Run an Effective Weekly Meeting
In an operations-intensive environment where the most important thing is the urgent thing, it is hard to get decision makers together to talk about high-level strategic initiatives. Although it’s difficult to slow-down or hold up operations, I caution against getting into the habit of allowing day to day operations to always trump strategic meetings. The reason is simple: the only way to ensure that operational issues are being handled in a way that moves the business forward is by focusing on strategic initiatives.
Let's look at an example:
Paradise Catering has been slammed all summer long; most employees have been working 10-12 hour days and the key employees are working on solving one operational problem after another. For the entire summer the weekly management meeting has been skipped because it didn’t seem fair to ask the key employees to work an additional hour after already having worked so much overtime or to put operational issues on the back burner for an hour when their operations teams are waiting on them to be fixed to move forward.
Here's what's really being missed by skipping these meetings: How do the key employees know if things are going good or bad? They are working long hours and they are busy but does this necessarily mean the company is doing well? Do the new customers fit into the vision of the company?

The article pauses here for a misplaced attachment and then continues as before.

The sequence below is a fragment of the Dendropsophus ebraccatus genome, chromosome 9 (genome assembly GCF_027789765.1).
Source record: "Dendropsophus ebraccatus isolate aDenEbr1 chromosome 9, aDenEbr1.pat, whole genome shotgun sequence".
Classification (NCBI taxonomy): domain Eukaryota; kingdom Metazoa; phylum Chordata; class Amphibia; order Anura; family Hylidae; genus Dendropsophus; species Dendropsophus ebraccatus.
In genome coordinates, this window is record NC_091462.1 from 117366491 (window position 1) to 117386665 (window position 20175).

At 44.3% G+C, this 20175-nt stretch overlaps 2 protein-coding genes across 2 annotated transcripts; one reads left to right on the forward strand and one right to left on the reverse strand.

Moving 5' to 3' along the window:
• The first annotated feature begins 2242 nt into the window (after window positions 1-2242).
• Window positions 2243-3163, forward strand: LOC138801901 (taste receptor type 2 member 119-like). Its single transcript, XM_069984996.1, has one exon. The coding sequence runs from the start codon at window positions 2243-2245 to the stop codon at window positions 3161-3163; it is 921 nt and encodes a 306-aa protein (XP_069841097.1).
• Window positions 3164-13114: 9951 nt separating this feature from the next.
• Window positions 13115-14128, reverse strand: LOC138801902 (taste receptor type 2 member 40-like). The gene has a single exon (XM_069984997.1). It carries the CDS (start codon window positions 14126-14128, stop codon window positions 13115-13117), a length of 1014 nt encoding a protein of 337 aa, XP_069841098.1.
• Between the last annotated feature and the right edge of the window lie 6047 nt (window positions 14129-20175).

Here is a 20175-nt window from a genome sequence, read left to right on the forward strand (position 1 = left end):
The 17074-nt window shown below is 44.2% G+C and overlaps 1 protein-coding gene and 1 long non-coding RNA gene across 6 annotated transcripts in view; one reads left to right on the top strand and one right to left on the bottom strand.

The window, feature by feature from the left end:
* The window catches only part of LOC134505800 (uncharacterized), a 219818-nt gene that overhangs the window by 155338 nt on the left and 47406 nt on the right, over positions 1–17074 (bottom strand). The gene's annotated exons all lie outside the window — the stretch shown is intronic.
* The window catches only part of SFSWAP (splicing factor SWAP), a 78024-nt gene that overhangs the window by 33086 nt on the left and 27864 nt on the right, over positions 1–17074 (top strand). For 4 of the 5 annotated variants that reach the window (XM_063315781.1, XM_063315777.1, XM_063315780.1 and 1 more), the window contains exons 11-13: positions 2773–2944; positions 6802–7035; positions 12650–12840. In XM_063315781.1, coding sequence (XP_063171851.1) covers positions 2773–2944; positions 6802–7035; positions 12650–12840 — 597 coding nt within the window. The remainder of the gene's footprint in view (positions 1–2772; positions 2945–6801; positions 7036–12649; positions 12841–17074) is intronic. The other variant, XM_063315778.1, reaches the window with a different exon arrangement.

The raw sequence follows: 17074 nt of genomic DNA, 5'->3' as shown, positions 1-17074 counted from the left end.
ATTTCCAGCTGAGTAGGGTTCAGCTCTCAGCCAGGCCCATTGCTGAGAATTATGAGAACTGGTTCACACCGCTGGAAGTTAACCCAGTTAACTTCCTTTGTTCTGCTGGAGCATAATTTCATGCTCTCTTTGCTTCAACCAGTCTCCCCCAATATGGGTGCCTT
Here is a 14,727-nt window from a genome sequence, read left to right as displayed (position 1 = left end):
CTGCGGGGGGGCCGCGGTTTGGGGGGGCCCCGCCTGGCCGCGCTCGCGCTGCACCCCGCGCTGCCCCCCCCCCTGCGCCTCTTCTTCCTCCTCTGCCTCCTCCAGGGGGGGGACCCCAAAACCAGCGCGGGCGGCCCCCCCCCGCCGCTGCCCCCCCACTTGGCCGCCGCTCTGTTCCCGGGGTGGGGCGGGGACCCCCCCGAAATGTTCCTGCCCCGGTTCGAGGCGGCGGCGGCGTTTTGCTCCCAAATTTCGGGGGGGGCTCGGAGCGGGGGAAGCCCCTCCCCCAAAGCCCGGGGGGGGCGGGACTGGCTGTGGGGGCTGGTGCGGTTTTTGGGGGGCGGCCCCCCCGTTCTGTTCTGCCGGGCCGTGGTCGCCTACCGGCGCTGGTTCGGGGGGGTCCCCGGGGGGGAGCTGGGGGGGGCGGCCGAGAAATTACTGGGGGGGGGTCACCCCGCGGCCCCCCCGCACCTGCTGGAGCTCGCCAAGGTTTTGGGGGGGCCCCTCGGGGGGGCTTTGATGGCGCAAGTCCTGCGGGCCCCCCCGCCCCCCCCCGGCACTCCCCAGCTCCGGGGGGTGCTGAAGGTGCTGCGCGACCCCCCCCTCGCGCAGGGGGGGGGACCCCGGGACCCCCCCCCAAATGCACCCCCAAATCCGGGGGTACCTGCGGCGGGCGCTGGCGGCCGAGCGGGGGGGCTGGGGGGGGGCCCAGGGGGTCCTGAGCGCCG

For instance, if the plan is to focus on high-margin weddings and most of the summer business has been corporate catering should they keep saying yes to new business or say no to some and refocus on driving wedding catering? It’s possible that some of these issues are addressed in one-on-one conversations, but it is imperative that the entire team is getting the same message. This is the difference between one person trying to pull the company forward and the entire team driving it forward in the same direction. Imagine being able to do all that in less than an hour a week! If you prioritize routinely aligning your team on strategic initiatives it can happen.
3 keys to running an effective strategic meeting:
- TIME: Be on time & keep time- don’t start late and don’t end late, keep a running clock, and hold everyone to exactly the amount of time they were allotted
- ENGAGEMENT: Employees should be prepared to present their progress and to ask questions of others; accountability is key!
- SAY NO: These meetings are not for operational issues, small talk, or things that are only relevant to one person. When these happen say no as quickly as possible and funnel the conversation to a better suited interaction: separate meeting, one-on-one, email memo, etc.